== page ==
mbone (558574) | more than 5 years ago | (#28586843)

The really interesting thing to me about this is this : If these knots reveal in any way what is already existing in the outer solar system of the dying star, as opposed being some odd expulsion from the star, or the interaction between different expulsions, this is telling us something very profound about outer solar systems : There could be a lot of stuff out there. One tenth of a Solar mass - 30,000 Earths - is a lot of dark baryonic matter. Maybe we should go out and look in our own Oort cloud and see what's hiding there.

Spoiling the Obvious Joke (1, Offtopic)

fm6 (162816) | more than 5 years ago | (#28587003)

"Suburu" is the Japanese name for the Pleiades cluster. I've heard from various sources that the word means "Unite", "5 brothers" or is just a given name. (Anybody speak Japanese?) It's also the nickname of Fuji Heavy Industries, which was formed by the merger of a Japanese manufacturing cartel also known as the 5 brothers.. And FHI, of course, makes the car, which uses the Pleiades as its logo.

Although in Hawaii, the Suburu Telescope is owned by the Japanese National Observatory, hence the Japanese name.

Re:Spoiling the Obvious Joke (0)

Anonymous Coward | more than 5 years ago | (#28587111)

7 sisters, not five brothers.

Re:Spoiling the Obvious Joke (1)

Shag (3737) | more than 5 years ago | (#28587381)

The Subaru car logo has fewer than 7 stars on it, because Fuji Heavy Industries has fewer than 7 sub-companies.

Alas, the Subaru telescope was not built by Fuji at all, but by Mitsubishi Electric, which is part of the same industrial conglomerate as Mitsubishi Motors. This confuses people tremendously.

But it's kind of fun to be able to say "I drive a 500-ton Subaru built by Mitsubishi."

Re:Spoiling the Obvious Joke (1)

fm6 (162816) | more than 5 years ago | (#28602677)

Well, the Pleiades cluster has has a lot more than 7 stars &mdash hundreds in fact. How many of these stars count as part of the star formation is a cultural matter. Western tradition says 7, but I believe Japanese tradition says 6. I could be mistaken.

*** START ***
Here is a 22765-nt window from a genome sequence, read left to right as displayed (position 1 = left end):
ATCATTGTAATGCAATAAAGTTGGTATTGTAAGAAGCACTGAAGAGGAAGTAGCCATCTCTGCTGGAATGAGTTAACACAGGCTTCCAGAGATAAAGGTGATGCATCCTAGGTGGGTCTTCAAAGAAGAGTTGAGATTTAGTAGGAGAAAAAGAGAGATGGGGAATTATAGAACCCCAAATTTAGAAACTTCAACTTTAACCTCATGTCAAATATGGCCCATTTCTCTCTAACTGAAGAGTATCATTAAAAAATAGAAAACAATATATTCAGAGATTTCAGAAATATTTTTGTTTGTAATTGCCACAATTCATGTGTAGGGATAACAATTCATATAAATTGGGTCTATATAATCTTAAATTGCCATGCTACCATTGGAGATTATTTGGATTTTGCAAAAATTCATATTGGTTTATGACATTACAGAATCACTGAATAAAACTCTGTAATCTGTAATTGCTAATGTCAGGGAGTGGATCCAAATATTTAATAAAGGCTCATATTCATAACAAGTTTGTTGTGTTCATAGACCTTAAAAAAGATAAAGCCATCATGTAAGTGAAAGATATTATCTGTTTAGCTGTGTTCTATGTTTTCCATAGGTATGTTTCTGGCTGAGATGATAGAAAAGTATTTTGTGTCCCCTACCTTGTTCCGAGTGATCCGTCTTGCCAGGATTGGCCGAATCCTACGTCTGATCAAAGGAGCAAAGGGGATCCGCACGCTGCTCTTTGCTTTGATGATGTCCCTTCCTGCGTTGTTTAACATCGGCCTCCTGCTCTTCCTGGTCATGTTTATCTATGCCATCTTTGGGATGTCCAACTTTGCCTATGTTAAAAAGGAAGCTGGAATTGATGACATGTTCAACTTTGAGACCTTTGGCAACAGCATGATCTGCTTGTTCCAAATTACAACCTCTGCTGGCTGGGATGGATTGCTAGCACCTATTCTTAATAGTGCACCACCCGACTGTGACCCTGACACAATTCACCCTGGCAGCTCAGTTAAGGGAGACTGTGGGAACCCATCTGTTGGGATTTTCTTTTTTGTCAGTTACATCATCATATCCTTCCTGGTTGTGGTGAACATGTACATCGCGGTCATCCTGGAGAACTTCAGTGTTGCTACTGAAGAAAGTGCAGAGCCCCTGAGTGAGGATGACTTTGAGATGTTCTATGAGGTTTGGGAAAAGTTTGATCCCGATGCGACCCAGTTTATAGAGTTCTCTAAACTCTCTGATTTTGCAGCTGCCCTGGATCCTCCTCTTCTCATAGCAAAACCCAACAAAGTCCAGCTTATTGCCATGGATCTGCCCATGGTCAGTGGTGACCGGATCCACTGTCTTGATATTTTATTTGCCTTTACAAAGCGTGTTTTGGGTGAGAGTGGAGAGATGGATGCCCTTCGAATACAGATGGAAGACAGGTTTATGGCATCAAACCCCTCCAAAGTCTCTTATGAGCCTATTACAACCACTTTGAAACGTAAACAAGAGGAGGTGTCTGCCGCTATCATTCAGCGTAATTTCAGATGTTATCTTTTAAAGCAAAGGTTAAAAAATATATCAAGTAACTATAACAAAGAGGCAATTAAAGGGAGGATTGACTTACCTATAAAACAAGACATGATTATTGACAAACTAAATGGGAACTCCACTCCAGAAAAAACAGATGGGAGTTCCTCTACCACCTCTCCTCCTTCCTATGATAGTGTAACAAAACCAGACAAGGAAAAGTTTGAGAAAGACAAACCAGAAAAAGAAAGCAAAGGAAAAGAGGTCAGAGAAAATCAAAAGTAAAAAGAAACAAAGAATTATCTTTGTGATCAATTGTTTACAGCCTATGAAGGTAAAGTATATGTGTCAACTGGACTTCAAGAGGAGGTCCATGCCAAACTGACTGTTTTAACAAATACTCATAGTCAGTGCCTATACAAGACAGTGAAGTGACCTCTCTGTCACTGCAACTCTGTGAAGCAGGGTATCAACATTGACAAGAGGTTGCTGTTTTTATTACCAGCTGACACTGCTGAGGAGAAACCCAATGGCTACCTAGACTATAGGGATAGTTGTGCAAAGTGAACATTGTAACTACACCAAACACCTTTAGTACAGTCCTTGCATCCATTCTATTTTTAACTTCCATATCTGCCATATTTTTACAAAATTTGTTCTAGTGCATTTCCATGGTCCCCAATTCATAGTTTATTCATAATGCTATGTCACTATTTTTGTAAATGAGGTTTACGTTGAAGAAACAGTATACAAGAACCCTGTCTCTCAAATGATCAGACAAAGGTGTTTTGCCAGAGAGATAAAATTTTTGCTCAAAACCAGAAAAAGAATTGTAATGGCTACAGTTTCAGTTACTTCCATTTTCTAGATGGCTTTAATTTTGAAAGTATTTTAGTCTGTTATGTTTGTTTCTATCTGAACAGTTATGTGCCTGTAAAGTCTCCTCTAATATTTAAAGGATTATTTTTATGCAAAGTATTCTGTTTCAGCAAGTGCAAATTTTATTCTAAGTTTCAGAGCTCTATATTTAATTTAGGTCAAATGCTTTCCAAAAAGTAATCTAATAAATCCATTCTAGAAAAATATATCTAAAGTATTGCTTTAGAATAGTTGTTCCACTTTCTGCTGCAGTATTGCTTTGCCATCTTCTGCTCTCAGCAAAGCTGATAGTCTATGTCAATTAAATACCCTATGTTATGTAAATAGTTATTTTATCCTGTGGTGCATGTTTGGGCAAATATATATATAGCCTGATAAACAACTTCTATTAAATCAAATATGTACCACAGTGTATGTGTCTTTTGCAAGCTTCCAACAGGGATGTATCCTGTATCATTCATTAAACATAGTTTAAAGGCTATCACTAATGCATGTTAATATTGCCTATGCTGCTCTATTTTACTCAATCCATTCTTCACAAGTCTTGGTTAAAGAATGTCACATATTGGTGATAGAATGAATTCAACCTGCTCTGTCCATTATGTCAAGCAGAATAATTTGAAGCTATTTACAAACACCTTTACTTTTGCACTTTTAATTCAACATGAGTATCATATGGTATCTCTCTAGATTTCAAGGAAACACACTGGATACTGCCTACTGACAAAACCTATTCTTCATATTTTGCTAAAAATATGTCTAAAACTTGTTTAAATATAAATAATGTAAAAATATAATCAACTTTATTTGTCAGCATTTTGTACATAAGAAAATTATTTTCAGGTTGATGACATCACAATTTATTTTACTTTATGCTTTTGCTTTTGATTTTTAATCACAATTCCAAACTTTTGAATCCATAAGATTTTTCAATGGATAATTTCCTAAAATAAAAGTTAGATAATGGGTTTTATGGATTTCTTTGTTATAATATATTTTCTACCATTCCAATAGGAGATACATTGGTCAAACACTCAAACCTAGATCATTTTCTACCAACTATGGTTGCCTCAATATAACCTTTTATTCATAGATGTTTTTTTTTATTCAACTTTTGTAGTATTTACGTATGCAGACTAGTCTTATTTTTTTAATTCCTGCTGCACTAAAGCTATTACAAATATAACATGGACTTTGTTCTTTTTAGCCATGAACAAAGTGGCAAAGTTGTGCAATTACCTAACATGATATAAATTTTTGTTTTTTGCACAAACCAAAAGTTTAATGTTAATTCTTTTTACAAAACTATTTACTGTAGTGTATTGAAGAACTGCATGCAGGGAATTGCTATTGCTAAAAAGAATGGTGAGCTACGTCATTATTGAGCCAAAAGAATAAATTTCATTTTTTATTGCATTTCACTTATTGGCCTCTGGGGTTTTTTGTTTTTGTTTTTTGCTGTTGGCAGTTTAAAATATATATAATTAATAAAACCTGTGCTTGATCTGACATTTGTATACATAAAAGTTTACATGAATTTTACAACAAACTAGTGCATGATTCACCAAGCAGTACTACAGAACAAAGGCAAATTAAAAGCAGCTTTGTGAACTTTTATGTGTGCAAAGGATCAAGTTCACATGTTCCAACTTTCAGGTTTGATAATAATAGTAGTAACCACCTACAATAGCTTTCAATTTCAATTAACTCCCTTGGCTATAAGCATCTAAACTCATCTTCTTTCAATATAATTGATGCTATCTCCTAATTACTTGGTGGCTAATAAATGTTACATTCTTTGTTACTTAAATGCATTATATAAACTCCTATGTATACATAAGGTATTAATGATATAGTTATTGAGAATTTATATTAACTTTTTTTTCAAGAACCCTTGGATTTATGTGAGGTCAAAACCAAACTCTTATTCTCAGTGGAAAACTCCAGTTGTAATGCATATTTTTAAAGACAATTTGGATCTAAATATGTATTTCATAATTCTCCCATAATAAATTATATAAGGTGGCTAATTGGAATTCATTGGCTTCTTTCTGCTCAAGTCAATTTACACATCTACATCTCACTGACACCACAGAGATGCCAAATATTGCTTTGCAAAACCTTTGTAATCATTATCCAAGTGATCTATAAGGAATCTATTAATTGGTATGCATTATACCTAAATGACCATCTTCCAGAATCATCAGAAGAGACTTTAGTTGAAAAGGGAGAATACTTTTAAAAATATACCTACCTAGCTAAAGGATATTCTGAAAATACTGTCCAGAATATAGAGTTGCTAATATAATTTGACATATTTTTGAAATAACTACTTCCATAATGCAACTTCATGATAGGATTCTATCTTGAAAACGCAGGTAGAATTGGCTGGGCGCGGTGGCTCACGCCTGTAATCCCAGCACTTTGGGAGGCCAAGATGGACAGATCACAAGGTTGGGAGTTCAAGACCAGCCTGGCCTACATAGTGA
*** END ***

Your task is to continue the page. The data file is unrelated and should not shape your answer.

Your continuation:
You'll notice that the Suburu logo has 6 stars. Not 4. That because FHI's current structure of 4 divisions didn't exist in 1953. That was when the company was formed out of 5 smaller companies. Hence the one big star and the 5 little ones.

Re:Spoiling the Obvious Joke (1)

Shag (3737) | more than 5 years ago | (#28605435)

Yes, of course, I misspoke; there are seven "bright" stars recognized in the Pleiades in western traditions.

The bit about FHI history is interesting - I hadn't really kept track of how many divisions they have currently, since I work for the "other" Subaru (the one this thread is about). :)

Re:Spoiling the Obvious Joke (1)

fm6 (162816) | more than 5 years ago | (#28613935)

Hey, since you work for NAOJ, perhaps you know somebody who actually speaks Japanese? If so, please ask them what the literal translation of "Suburu" actually is. If my "5 brothers" story is nonsense, I'd love to know for sure.

Re:Spoiling the Obvious Joke (1)

Shag (3737) | more than 5 years ago | (#28615289)

Hey, since you work for NAOJ, perhaps you know somebody who actually speaks Japanese?

Quite a lot of somebodies actually. But that was true before I worked for them; there are tons of international students here from Japan (and I have Japanese cousins).

If so, please ask them what the literal translation of "Suburu" actually is. If my "5 brothers" story is nonsense, I'd love to know for sure.

The explanation I've heard is that it translates as "to (come/bring/tie/bind) together." Think of how the ancients would have perceived the stars in the Pleiades, all bundled together when all the other stars around them are more spread out.

Most myths I could find that made reference to a number at all stuck with 7 whatevers.

Re:Spoiling the Obvious Joke (1)

fm6 (162816) | more than 5 years ago | (#28629009)

I got the 5-brothers story from a flyer written by a Suburu dealer. Obviously not carefully researched!

Re:Spoiling the Obvious Joke (1)

Shag (3737) | more than 5 years ago | (#28629447)

If you can't trust a car dealer to be well-versed in astronomy and Asian mythology, who can you trust?!

Re:Spoiling the Obvious Joke (1)

haifastudent (1267488) | more than 5 years ago | (#28587821)